I got a call from my husband yesterday while I was at work. That usually means something requires immediate discussion — failure of a major appliance, gutters falling off the house, that sort of thing.
Luckily, this wasn’t quite so drastic. Even so, it needed to be discussed.
He told me he had heard a scratching sound coming from outside the living room window, and looked outside to investigate. Long story short, the cat that’s been frequenting our property decided to have her kittens in the bed of pachysandra just outside the window. They’re big kittens, though, so she probably had them a couple months ago. Surprising that it’s taken us this long to notice.
The mama cat and her kittens, according to Aaron, are skittish and won’t approach him. That means they’re not considered strays — they’re feral. Wild. “Community” cats. That also means we can’t take them to most shelters or volunteer operations that would adopt them out, like Planned Pethood or the Humane Society.
So, the responsible thing to do would be to round up the mama cat and her three kittens and take the whole lot of them to be spayed and/or neutered (and eartipped to mark them as neutered ferals), then release them back into our yard where we found them. It’s called Trap-Neuter-Release, or TNR, and it’s apparently a common practice nationwide to control feral cat populations.
There’s only one spay/neuter clinic I know of in the area that does this. They rent humane traps for a returnable $60 fee, and charge $25 per spay/neuter. There’s a time commitment involved, though — going out to borrow the trap(s), setting the trap(s), bringing the trapped kitties into the garage for the night, driving them out to the clinic first thing the next morning, and going out to pick them up first thing the next day after their surgery.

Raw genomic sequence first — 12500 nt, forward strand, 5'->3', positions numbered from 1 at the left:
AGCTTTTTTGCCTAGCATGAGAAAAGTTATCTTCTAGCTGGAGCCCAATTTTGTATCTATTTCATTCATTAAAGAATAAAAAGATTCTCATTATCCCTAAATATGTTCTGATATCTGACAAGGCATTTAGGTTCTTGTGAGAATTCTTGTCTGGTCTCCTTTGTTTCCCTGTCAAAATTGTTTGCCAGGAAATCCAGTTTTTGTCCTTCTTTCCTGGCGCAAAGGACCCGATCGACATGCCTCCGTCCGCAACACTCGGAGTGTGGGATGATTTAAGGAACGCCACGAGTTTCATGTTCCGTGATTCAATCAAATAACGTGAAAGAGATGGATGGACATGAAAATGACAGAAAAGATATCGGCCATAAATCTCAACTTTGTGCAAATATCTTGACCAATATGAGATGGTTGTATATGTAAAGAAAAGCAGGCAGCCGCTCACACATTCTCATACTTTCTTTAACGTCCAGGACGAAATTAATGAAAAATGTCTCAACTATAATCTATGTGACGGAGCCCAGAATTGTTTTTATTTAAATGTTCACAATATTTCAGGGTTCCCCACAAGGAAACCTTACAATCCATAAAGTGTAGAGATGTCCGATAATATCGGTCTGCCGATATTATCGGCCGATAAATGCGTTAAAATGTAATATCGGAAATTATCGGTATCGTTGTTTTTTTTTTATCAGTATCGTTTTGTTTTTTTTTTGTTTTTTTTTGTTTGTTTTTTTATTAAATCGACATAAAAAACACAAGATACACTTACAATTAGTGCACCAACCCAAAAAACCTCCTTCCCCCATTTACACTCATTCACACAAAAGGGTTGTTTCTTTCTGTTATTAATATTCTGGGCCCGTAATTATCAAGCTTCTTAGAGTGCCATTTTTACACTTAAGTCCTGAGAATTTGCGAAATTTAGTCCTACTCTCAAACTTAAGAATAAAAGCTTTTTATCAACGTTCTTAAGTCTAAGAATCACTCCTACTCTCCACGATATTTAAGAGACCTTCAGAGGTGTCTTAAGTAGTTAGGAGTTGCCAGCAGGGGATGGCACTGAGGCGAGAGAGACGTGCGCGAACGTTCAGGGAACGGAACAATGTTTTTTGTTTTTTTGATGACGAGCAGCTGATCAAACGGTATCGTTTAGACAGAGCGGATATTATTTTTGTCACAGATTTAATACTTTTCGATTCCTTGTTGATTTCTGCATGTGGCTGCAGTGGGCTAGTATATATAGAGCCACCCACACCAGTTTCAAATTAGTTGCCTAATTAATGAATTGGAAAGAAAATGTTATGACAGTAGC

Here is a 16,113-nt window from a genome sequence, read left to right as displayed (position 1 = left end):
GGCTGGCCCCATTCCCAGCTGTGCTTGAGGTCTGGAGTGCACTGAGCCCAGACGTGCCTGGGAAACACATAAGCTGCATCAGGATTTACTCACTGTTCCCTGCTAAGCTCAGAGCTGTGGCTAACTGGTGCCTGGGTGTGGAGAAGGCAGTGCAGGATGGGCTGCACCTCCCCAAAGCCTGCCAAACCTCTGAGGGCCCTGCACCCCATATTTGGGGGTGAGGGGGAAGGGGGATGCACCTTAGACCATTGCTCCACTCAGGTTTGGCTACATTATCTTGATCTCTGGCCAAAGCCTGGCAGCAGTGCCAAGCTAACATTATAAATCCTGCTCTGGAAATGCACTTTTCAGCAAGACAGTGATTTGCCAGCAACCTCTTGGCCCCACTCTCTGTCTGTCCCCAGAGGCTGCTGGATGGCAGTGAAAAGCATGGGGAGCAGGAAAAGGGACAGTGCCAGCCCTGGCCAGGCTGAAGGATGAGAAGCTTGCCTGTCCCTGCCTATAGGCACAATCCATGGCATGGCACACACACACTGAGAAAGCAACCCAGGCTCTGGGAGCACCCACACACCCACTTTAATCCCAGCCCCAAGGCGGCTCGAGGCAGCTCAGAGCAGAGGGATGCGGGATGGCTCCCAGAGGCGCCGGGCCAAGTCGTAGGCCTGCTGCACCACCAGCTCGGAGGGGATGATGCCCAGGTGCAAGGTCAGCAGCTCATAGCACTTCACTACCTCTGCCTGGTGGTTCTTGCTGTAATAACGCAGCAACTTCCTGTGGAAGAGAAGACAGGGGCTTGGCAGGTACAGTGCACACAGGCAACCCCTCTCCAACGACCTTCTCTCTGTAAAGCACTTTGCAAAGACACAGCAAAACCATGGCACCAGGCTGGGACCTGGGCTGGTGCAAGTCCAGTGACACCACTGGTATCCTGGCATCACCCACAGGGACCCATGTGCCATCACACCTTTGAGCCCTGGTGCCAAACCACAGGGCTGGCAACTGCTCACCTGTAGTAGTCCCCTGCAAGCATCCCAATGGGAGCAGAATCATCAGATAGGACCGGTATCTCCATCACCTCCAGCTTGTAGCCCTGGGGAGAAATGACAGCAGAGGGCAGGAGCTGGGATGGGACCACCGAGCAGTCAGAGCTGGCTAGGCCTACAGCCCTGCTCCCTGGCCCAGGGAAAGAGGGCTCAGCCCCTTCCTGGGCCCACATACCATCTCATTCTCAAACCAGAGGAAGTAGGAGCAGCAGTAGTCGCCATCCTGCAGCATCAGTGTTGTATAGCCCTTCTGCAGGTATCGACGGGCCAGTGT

I don’t have that kind of time.
It doesn’t seem like much of a time commitment, I know, but working full-time plus solo-parenting in the mornings — plus already having used up my paid time off on things like pediatric visits and the salon and oil changes and buying a new fridge — means I don’t have any time left to take feral kitties to and from the clinic.
The spot they found is actually quite sheltered — there’s a concave sort of corner of the house there that blocks the elements, plus the pachysandra is evergreen — and they all look well-fed, so either Mama Cat is a good huntress (birds and chipmunks abound on our property), or someone’s feeding them. Apart from making sure they can’t keep making more kitties, I’m not particularly worried about them.
But I still feel just a little negligent for standing by and doing nothing.